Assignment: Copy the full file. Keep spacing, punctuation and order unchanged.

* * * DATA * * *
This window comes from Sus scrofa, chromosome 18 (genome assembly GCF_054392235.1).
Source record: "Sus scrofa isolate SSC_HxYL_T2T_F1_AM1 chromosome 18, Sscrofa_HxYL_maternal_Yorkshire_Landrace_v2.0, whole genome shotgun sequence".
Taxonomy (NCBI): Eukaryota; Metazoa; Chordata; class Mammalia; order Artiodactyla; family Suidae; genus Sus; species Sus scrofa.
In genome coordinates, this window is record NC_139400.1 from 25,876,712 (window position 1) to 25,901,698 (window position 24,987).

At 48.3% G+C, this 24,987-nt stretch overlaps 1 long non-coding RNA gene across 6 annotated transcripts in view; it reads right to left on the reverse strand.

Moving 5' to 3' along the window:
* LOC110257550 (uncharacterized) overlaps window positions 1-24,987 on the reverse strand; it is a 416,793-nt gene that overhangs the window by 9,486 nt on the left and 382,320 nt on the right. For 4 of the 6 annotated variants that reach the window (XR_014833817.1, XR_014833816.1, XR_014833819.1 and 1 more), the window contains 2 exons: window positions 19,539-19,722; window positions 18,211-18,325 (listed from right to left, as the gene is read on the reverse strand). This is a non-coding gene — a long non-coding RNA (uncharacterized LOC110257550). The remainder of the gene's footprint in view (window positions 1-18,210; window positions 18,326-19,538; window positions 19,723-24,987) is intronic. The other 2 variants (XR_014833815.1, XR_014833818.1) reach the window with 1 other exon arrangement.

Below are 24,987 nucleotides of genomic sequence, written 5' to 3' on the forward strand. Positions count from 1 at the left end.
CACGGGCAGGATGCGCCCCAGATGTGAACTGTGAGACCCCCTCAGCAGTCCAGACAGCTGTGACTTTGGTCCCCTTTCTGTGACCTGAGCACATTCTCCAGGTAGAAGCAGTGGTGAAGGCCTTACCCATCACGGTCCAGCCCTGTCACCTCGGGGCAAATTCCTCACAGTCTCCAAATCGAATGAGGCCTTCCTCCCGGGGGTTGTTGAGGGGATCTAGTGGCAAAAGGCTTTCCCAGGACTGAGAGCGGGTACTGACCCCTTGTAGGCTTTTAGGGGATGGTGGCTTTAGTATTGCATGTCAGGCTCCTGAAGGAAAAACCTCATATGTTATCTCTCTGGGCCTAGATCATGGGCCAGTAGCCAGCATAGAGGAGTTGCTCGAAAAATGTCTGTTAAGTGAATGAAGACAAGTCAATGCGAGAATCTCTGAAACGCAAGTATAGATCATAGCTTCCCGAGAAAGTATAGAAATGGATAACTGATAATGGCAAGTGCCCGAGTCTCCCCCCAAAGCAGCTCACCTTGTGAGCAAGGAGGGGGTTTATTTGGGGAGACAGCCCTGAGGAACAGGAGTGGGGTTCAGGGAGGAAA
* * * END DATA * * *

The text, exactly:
This window comes from Sus scrofa, chromosome 18 (genome assembly GCF_054392235.1).
Source record: "Sus scrofa isolate SSC_HxYL_T2T_F1_AM1 chromosome 18, Sscrofa_HxYL_maternal_Yorkshire_Landrace_v2.0, whole genome shotgun sequence".
Taxonomy (NCBI): Eukaryota; Metazoa; Chordata; class Mammalia; order Artiodactyla; family Suidae; genus Sus; species Sus scrofa.
In genome coordinates, this window is record NC_139400.1 from 25,876,712 (window position 1) to 25,901,698 (window position 24,987).

At 48.3% G+C, this 24,987-nt stretch overlaps 1 long non-coding RNA gene across 6 annotated transcripts in view; it reads right to left on the reverse strand.

Moving 5' to 3' along the window:
* LOC110257550 (uncharacterized) overlaps window positions 1-24,987 on the reverse strand; it is a 416,793-nt gene that overhangs the window by 9,486 nt on the left and 382,320 nt on the right. For 4 of the 6 annotated variants that reach the window (XR_014833817.1, XR_014833816.1, XR_014833819.1 and 1 more), the window contains 2 exons: window positions 19,539-19,722; window positions 18,211-18,325 (listed from right to left, as the gene is read on the reverse strand). This is a non-coding gene — a long non-coding RNA (uncharacterized LOC110257550). The remainder of the gene's footprint in view (window positions 1-18,210; window positions 18,326-19,538; window positions 19,723-24,987) is intronic. The other 2 variants (XR_014833815.1, XR_014833818.1) reach the window with 1 other exon arrangement.

Below are 24,987 nucleotides of genomic sequence, written 5' to 3' on the forward strand. Positions count from 1 at the left end.
CACGGGCAGGATGCGCCCCAGATGTGAACTGTGAGACCCCCTCAGCAGTCCAGACAGCTGTGACTTTGGTCCCCTTTCTGTGACCTGAGCACATTCTCCAGGTAGAAGCAGTGGTGAAGGCCTTACCCATCACGGTCCAGCCCTGTCACCTCGGGGCAAATTCCTCACAGTCTCCAAATCGAATGAGGCCTTCCTCCCGGGGGTTGTTGAGGGGATCTAGTGGCAAAAGGCTTTCCCAGGACTGAGAGCGGGTACTGACCCCTTGTAGGCTTTTAGGGGATGGTGGCTTTAGTATTGCATGTCAGGCTCCTGAAGGAAAAACCTCATATGTTATCTCTCTGGGCCTAGATCATGGGCCAGTAGCCAGCATAGAGGAGTTGCTCGAAAAATGTCTGTTAAGTGAATGAAGACAAGTCAATGCGAGAATCTCTGAAACGCAAGTATAGATCATAGCTTCCCGAGAAAGTATAGAAATGGATAACTGATAATGGCAAGTGCCCGAGTCTCCCCCCAAAGCAGCTCACCTTGTGAGCAAGGAGGGGGTTTATTTGGGGAGACAGCCCTGAGGAACAGGAGTGGGGTTCAGGGAGGAAA